News / Africa

    South Sudan Media Work in Climate of Fear, Rights Groups Say

    A report by Amnesty International and Human Rights Watch says South Sudanese journalists are being harassed, intimidated and detained by government security agents.
    A report by Amnesty International and Human Rights Watch says South Sudanese journalists are being harassed, intimidated and detained by government security agents.

    Two leading human rights groups slammed South Sudanese authorities on Friday for abusing the rights of journalists and creating a climate of fear in the country at a time when it needs free speech and debate to end a deadly conflict.

    "South Sudan’s authorities, especially the National Security Service (NSS) have harassed, intimidated, and arbitrarily detained journalists while the government has failed to pass key laws to protect freedom of expression,” Amnesty International and Human Rights Watch said in a report called "The Price of Silence."

    Journalists “cannot report freely on the ongoing conflict and newspapers are unable to participate in open debate on how the country could move towards sustainable peace without fear of retribution by state security forces,” the report says.

    Interviews with opposition chiefs banned

    Journalists have been banned from interviewing opposition leaders or reporting on human rights violations by government forces. Those who violate those unwritten rules have been “harassed, intimidated, summoned for questioning by the NSS and told to leave the country,”  the report says.

    Newspapers have been ordered to shut down altogether, or have had issues or entire print runs seized.

    The report says the NSS is the biggest violator of journalists’ rights.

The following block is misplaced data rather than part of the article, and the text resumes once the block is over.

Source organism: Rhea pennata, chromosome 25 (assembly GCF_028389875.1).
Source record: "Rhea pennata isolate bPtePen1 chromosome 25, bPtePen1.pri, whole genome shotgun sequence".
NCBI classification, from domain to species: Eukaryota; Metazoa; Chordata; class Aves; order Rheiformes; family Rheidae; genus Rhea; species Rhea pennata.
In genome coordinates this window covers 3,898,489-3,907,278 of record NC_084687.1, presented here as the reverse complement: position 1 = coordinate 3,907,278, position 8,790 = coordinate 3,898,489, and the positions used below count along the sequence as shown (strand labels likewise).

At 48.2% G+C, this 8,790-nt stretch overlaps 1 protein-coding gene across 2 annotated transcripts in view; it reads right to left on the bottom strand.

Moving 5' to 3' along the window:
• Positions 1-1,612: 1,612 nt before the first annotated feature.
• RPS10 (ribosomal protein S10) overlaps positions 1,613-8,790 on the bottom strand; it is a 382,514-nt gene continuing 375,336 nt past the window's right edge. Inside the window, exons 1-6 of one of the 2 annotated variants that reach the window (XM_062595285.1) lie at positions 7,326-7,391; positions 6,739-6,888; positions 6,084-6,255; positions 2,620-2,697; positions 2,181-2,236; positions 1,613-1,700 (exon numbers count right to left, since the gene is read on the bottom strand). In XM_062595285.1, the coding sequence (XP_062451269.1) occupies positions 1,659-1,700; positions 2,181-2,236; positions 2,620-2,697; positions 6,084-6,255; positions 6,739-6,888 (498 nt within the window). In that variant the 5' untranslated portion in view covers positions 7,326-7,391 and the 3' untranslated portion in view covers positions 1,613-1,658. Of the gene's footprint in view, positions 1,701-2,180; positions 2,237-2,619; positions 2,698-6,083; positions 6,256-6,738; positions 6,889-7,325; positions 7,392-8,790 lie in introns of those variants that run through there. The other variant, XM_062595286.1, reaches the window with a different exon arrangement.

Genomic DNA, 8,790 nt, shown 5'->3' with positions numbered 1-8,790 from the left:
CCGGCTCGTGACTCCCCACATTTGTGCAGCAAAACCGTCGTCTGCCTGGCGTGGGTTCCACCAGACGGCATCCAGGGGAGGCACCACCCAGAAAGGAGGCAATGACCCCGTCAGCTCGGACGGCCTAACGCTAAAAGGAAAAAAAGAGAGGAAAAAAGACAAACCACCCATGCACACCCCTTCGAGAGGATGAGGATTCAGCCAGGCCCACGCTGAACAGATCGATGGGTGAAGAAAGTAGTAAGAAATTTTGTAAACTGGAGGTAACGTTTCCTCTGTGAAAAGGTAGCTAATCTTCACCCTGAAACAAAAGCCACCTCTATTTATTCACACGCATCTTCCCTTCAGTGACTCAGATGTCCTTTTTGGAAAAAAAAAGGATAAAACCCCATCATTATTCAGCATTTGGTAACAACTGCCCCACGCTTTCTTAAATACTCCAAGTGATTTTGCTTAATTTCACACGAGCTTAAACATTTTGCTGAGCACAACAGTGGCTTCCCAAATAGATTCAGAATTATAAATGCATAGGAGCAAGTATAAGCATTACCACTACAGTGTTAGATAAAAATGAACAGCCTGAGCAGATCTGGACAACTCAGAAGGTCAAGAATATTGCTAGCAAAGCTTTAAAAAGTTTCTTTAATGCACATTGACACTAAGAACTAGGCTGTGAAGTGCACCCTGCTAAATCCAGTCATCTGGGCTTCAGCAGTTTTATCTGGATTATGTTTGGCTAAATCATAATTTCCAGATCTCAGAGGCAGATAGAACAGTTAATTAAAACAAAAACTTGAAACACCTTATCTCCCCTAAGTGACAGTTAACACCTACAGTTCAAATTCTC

“Since 2011, this body has been operating without a legal mandate and, especially in Juba and other state capitals, has carried out unlawful arrests and detentions contributing to undermining freedom of expression,” the report says.

    Draft legislation brought before the National Assembly in May would formalize the NSS’s status, but not in a way that would help media rights or free speech.

    “The draft grants the NSS sweeping powers to arrest and detain without guaranteeing basic due process rights. It also provides broad powers to engage in communications surveillance, and does not require judicial oversight,” the report says.

    Minister in the Office of the President Awan Gual said security agents who harass the media are acting on their own, not on orders from the government.

    "The incidents that happened -- they happened not as policy of the country," he said.

    Fearful atmosphere

    The crackdown on the media has resulted in an “increasingly fearful atmosphere” among journalists “…at a time when South Sudan most needs independent voices to contribute to discussions about how to end the political crisis and internal armed conflict,” said Elizabeth Ashamu Deng, South Sudan researcher at Amnesty International.

    “Abuses by the National Security Service… have especially contributed to a growing atmosphere of fear among journalists and human rights defenders,” she said.

    Many journalists “have resorted to self-censorship, carefully crafting articles and statements to avoid antagonizing the government, opting out of public appearances or television and radio interviews,” while others are reporting less, the rights groups say.

    Others have been targeted with violence, and more still have left the country, the report says, citing a lawyer in Juba who said, “If you stay, you pay the price of silence.”

    “Right now journalists and commentators cannot do their work and report freely on the ongoing conflict without fear of retribution by state security forces,” said Daniel Bekele, Africa director at Human Rights Watch.

    “We’ve seen the NSS and other authorities erode freedom of expression since South Sudan’s independence through abusive practices: these should end now,” Bekele said.

    Karin Zeitvogel contributed to this story from Washington D.C.


     

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